The 10 Worst Images to Put in Your Presentation (What to Use Instead)
You’ve probably heard experts recommend that you use images in your PowerPoint for better impact. An image says more than a thousand words, and research results are consistent that the human brain retains images better than text.
But not all images are created equal. Just as there are visual assets that can make your message, there are just as many clichéd and overused image concepts that might just as well break it. When stock photos are good, they’re really good. But when they’re bad, they’re bad. Really bad.
Pickit, a Microsoft add-in devoted to helping people bring their words to life with images, has conducted a research to pinpoint the 10 single worst images that fail to communicate ideas and engender indifference or even antipathy on the part of the audience.
So without further ado, let’s take a look at some of the worst offenders that you should leave out of your presentations in 2019:
Aren’t we successful?
Want to know how to spot a truly successful business person? They can draw shiny arrows in the air with their finger like E.T. himself. It’s quite the skill.
Business people on a running track
What exactly is this image supposed to represent? Plus, everybody knows you didn’t run in these heels.
Abstract 3D figures
This little white figure has been finding its way to people’s slides since the 90s. It’s time we send it to retirement.
The corporate money plant
Because generating economic growth is just like growing a carrot. Honest.
Do you start your working day at the office the same way? Since as everyone knows, the most successful teams start their days with a huddle and a hand-stack.
The happy customer service agent
Sometimes referred to as “The Headset Hottie”, this is the too-good-to-be-true receptionist every company needs. Nothing says customer service like a squeaky-clean smile, especially on the phone.
There are, actually, other ways to illustrate a target as well.
How often are you in the workplace shooting a thumbs up at your coworkers? It’s one of those weird poses we turn to when someone points a camera at us unexpectedly and we don’t know what to do.
Unless you want to be a generic brand, you should consider keeping away from these generic word clouds.
And last but not least…
Nothing says “cheesy” like a close-up of a handshake. While still holding its position as one of the most-used image concepts in the world of presentations, it’s also the least inspiring of them all. It’s soon 2019. Just stop it already.
The Prescribed Alternative
Unfortunately, we’re all guilty of using at least one of these bad stock photo examples in a presentation, and there’s a good reason for that — they illustrate concepts that often need to be communicated. So, what images to use instead?
One technique that Pickit has found to be consistently successful is that of ‘visual subtext’, which means images that the audience needs to process before understanding fully. By activating your listeners to think, the image has far more resonance and impact; therefore reinforcing the message the presenter is looking to share.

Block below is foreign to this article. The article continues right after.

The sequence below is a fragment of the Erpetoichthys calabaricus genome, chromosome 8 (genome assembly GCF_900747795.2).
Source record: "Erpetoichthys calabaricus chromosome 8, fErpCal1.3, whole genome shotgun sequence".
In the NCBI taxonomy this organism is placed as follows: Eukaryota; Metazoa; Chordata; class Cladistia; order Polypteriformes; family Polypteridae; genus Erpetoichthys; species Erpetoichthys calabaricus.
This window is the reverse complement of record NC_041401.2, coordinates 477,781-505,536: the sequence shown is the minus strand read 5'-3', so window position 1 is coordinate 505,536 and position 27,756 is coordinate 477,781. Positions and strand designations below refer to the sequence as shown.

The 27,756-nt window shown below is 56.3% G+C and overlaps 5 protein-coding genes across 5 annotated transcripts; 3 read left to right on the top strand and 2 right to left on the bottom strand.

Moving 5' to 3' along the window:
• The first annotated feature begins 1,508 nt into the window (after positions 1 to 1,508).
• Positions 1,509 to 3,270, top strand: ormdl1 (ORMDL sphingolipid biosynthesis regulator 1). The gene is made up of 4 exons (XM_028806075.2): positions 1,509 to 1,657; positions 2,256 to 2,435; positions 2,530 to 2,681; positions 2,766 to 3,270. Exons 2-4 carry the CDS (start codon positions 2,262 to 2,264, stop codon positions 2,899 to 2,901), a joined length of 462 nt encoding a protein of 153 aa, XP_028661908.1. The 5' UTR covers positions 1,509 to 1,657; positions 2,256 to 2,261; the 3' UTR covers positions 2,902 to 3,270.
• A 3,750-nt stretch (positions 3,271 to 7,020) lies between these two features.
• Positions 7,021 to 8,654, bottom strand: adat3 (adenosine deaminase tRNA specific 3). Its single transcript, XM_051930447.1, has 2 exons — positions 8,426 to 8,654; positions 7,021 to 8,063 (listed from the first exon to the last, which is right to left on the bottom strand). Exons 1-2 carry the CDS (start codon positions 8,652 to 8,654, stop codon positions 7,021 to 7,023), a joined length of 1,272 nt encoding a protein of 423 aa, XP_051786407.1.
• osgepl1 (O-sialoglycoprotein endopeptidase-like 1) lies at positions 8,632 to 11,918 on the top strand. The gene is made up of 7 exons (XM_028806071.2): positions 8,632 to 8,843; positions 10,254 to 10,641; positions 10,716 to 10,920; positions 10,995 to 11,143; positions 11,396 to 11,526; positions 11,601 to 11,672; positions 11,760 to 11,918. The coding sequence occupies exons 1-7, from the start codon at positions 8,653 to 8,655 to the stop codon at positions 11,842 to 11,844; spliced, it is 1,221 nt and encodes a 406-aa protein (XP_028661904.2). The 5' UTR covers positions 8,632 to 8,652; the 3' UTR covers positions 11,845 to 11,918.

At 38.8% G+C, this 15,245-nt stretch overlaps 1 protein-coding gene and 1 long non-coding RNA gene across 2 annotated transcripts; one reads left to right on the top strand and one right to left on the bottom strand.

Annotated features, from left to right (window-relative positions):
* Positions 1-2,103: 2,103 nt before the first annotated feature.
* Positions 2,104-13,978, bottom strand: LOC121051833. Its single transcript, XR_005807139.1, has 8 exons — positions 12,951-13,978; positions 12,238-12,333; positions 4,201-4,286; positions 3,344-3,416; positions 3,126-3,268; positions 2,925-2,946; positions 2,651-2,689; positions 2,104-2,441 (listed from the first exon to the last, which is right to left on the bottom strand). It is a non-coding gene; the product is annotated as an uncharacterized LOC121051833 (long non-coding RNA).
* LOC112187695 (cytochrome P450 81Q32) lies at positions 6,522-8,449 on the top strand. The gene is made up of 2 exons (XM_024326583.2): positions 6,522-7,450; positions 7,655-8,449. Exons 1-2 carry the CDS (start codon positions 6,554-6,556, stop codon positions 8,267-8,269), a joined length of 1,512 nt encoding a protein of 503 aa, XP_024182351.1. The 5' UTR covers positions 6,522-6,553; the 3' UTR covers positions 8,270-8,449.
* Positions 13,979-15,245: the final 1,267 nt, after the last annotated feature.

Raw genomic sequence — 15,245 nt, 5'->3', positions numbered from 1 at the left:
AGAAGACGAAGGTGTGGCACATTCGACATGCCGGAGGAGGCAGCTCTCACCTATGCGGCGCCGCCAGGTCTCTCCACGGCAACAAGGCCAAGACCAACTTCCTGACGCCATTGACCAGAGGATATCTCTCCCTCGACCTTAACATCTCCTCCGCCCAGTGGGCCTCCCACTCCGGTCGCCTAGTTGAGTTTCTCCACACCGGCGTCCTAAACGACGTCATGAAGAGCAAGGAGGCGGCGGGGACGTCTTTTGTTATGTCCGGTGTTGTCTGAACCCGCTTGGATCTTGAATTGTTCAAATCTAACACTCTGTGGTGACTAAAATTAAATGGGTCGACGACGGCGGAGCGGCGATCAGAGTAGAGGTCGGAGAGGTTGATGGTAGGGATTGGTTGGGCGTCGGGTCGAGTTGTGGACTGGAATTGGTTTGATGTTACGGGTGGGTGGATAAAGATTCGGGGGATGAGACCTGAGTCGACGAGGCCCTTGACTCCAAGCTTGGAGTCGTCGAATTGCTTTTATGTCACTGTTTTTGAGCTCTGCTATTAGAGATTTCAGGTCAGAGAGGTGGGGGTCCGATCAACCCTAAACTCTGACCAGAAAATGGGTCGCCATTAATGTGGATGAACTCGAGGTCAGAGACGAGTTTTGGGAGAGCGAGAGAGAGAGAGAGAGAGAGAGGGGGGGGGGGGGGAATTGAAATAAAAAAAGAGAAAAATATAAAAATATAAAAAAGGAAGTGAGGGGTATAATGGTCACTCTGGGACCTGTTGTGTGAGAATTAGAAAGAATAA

If starting a new venture, for example, an image of a chicken and egg could contain the symbolism and visual subtext of starting something from scratch. Similarly, if launching a partnership with a separate organization, an image of matching salt and pepper shakers might reinforce the feeling of ‘togetherness’ without appealing to clichés.
Next time, replace the handshake for this. You would have your idea metaphorically supported and enough space to even put a keyword.
Another successful alternative is to use your own real-life imagery. Giving your audience the opportunity to glimpse into your actual life by using authentic photos will make them feel connected to you. Therefore, they will pay more attention to your talk.
For example, instead of showing a photo of “the headset hottie”, why not use an actual photo of an employee? You could also say a few words about what they do. Instead of the cliché corporate team photo, why not introduce your audience to your actual team? Instead of showing the generic performance increase chart, why not show a real statistic that makes your offering more compelling?
A general rule when adding an image into your presentation is to ask yourself these questions: “Is this image realistic? Does it support my message? Is it representing something my audience can relate to?”. Just a little bit of extra time and effort could make the difference between people falling asleep at your presentation and receiving a standing ovation.
The Pickit Images add-in for Office contains hundreds of professionally curated collections of images leveraging visual subtext for maximum impact. Oh, and if you really happen to need a handshake, they’ve got that, too.